My mother was a public school teacher for 30 years. She was certified for K thru 12 but settled into teaching second grade. At the time one of the major hurdles she had was teaching them place value. The curriculum that they had took a few weeks to get the concept across.
I went in there and had in done in two days literally. 100% competency every kid in her class understood the numbers have two parts "the how many part" and "the what kind part" and the numbers tell you how many the places tell you what kind combined with base ten blocks even the SPED kids had NO PROBLEM.
I remember my mother asking wryly, "now what are we going to do for math for the next too weeks?"
So I taught them algebra.
The principal of the school who had a minor in mathematics came to the classroom for something and he stopped at the door as I was casually teaching a group of 2nd graders to factor polynomials...by then they were giving me the factors of problems like x² + 9x + 20...
Anyhow, here are some vids covering a simple and expanded lesson on place value and the names of numbers.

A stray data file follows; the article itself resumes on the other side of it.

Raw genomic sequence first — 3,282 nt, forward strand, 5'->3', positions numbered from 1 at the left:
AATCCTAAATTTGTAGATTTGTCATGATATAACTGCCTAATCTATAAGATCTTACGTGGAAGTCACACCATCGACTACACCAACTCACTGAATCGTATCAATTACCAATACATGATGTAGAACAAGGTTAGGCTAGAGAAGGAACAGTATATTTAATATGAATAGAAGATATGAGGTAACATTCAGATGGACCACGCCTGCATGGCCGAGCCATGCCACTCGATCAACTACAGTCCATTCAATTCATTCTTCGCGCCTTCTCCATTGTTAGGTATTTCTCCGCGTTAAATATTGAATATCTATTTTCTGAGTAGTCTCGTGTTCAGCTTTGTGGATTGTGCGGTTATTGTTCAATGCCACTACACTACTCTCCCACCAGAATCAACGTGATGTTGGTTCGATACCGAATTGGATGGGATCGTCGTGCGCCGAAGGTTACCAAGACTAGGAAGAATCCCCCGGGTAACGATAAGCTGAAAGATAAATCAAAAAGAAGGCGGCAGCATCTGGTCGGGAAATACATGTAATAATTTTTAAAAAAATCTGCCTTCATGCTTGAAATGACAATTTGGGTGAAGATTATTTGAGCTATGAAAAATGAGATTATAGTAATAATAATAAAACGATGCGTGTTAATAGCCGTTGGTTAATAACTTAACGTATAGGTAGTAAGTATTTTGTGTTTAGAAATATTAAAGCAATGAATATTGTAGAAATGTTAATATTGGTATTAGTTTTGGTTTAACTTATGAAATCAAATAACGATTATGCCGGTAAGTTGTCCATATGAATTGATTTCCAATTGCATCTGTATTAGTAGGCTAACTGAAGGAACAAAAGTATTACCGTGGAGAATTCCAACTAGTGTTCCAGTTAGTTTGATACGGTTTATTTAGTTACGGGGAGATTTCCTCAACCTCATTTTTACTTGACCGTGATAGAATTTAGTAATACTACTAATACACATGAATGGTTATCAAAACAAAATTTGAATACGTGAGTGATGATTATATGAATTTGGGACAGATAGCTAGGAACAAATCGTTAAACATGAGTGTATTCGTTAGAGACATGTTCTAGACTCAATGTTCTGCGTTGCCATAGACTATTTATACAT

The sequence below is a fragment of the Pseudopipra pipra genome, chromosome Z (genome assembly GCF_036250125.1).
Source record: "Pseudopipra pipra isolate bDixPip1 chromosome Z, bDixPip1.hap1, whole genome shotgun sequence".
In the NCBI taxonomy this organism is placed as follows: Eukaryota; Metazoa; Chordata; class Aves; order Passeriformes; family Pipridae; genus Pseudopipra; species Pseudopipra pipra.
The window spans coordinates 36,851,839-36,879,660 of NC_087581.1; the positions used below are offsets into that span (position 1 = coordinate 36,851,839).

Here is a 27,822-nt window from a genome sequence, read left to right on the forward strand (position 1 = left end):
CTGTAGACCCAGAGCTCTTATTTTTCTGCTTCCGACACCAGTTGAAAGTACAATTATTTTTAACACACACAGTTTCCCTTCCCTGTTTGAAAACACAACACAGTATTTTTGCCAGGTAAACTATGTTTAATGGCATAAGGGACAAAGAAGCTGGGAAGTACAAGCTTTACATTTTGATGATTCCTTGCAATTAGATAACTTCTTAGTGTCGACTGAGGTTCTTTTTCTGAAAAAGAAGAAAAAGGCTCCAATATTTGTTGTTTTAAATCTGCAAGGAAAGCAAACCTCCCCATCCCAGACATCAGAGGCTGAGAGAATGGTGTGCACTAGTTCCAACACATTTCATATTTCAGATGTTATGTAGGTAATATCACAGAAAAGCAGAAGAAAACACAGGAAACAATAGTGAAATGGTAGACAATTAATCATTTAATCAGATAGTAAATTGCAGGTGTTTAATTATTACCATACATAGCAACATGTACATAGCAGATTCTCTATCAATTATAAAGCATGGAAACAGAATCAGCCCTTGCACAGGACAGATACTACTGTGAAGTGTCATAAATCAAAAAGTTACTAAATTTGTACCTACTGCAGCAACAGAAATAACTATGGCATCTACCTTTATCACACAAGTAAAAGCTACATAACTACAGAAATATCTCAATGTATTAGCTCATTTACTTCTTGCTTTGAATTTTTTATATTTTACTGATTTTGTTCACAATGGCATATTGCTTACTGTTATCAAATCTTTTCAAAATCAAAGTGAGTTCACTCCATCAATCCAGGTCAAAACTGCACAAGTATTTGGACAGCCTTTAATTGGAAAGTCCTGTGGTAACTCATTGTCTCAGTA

When you start out you can just do the numbers from one to 1 million, three at a time, and then the next day do the numbers smaller than 1. Use a three period lesson. Treat place value like vocabulary...you are just learning the names of numbers and the pattern is easy to discover.
I did it all at once for this student because this student was older. He had some questions about the decimal point and where the one-ths place went the way MOST kids do.
Now you can get this handled and understood in a few days...give them a little home work and I would bet on 2 days. [b]THEN YOU CAN DO SOMETHING ELSE.[/b]
I bet if you as an adult were forced to do the same thing over and over again and the subject matter was presented in a way you really didn't understand they be telling to you had ADHD or ADD and would try and pump you full of drugs too.
Place value should be easy. By the time you spend some time on this page you should be quite comfortable presenting these concepts to your students. Remember to break it up and add more meaning as you go. Very little kids only need to learn up to 1,000 to start. Then you can play games and ask questions: what does the 2 in 1,257 mean? Which is more in that number the 2 or the 5? Etc.
There's more place value for little kids on my website, Crewton Ramone's House of Math.
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